I am old enough to remember this quite vividly. I asked my parents
whether it was true that spaghetti grew on trees! Jack Paar lifted the
fake documentary about the spaghetti harvest from a BBC news show,
which had initially aired the footage as an April Fool's prank on
April 1, 1957.
If you have RealPlayer installed on your computer, you can view "The
Swiss Spaghetti Harvest" here:
BBC News: April Fool
Whirligig TV: Panorama
More on the "Spaghetti Harvest" mockumentary:
"On April 1, 1957 the British news show, Panorama, broadcast a segment
about a bumper spaghetti harvest in southern Switzerland. The success
of the crop was attributed to an unusually mild winter. The audience
heard Richard Dimbleby, the show's highly respected anchor, discussing
the details of the spaghetti crop as they watched a rural Swiss family
pulling pasta off spaghetti trees and placing it into baskets.
'The spaghetti harvest here in Switzerland is not, of course, carried
out on anything like the tremendous scale of the Italian industry,"
Dimbleby informed the audience. 'Many of you, I'm sure,' he continued,
'will have seen pictures of the vast spaghetti plantations in the Po
valley. For the Swiss, however, it tends to be more of a family
The narration then continued in a tone of absolute seriousness..."
Museum of Hoaxes
"Not everybody was amused by the BBC's famous spaghetti harvest documentary.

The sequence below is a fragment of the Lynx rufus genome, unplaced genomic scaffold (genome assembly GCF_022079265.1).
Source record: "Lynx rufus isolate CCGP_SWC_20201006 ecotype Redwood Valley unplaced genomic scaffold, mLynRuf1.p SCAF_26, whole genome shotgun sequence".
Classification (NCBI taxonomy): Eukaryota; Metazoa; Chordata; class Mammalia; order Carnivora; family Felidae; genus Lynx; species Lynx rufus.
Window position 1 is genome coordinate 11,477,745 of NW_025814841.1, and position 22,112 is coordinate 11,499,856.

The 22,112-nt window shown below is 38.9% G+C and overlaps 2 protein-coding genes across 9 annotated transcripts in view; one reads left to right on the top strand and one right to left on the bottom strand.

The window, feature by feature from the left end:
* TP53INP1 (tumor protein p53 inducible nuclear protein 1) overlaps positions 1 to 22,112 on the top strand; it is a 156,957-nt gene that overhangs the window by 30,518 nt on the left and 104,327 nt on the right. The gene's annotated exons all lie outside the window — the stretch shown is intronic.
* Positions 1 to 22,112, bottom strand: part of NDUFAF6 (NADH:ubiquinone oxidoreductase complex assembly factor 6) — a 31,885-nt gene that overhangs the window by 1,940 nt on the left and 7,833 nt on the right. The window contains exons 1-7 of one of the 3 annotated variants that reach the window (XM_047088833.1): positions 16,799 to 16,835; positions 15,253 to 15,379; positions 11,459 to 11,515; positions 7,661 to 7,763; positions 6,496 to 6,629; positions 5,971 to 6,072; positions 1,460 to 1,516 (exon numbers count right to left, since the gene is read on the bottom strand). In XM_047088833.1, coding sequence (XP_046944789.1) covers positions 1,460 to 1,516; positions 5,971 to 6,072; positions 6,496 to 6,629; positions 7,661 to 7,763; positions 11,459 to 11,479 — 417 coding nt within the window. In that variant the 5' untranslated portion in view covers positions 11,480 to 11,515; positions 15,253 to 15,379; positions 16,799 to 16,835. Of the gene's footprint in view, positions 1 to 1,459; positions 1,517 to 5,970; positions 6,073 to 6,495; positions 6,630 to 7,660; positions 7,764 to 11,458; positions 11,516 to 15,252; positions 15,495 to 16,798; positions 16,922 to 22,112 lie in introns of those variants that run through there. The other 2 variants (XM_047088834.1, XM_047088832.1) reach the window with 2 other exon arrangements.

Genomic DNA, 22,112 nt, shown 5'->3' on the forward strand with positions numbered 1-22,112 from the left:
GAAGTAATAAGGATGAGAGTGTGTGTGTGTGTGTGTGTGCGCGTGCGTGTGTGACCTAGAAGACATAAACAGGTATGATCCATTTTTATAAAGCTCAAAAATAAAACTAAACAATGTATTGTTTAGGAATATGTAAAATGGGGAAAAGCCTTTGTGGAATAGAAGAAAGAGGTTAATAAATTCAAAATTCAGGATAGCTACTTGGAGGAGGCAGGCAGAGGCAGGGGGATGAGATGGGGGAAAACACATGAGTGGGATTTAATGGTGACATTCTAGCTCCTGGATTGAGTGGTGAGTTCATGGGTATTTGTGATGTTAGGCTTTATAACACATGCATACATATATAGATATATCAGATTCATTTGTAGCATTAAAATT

Hundreds of people called the corporation after the broadcast asking
where they could get hold of a spaghetti bush so they could grow their
And many viewers - including BBC staff - who had been taken in by the
Panorama April Fool criticised the use of a serious factual programme
to make an elaborate joke.
But the broadcast, which showed a Swiss family harvesting spaghetti
from trees, has gone down as one of the best April Fools of all time."
BBC On This Day: Spaghetti fools
If you'd like to obtain this material on videotape, you may want to
contact the BBC Television Archive:
"Selected material will be sent out on VHS. When you've chosen the
clips you want to use, just contact BBC Motion Gallery on 020 8433
2861 to arrange a licence. Contributor and third party permission will
also need to be arranged for use of any material."
BBC Research Central: BBC Television Archive
You might also want to check with your school's library to see whether
they may have this video collection, which contains the "Spaghetti
"Scanning Television, 51 short videos for media literacy studies, Neil
Andersen, Kathleen Tyner and John J. Pungente, Face to Face
Media/Harcourt Canada, 2003 (2nd ed)...
There is only one UK clip - the 1950s spoof Panorama programme in
which Richard Dimbleby introduces the spaghetti harvest in
MediaEd: Television worth talking about
My Google search strategy:
Google Web Search: "jack paar" "spaghetti harvest"
Thanks for a question that brought back many memories! I hope this is
helpful. If anything is unclear or incomplete, please request
clarification; I'll be glad to offer further assistance before you
rate my answer.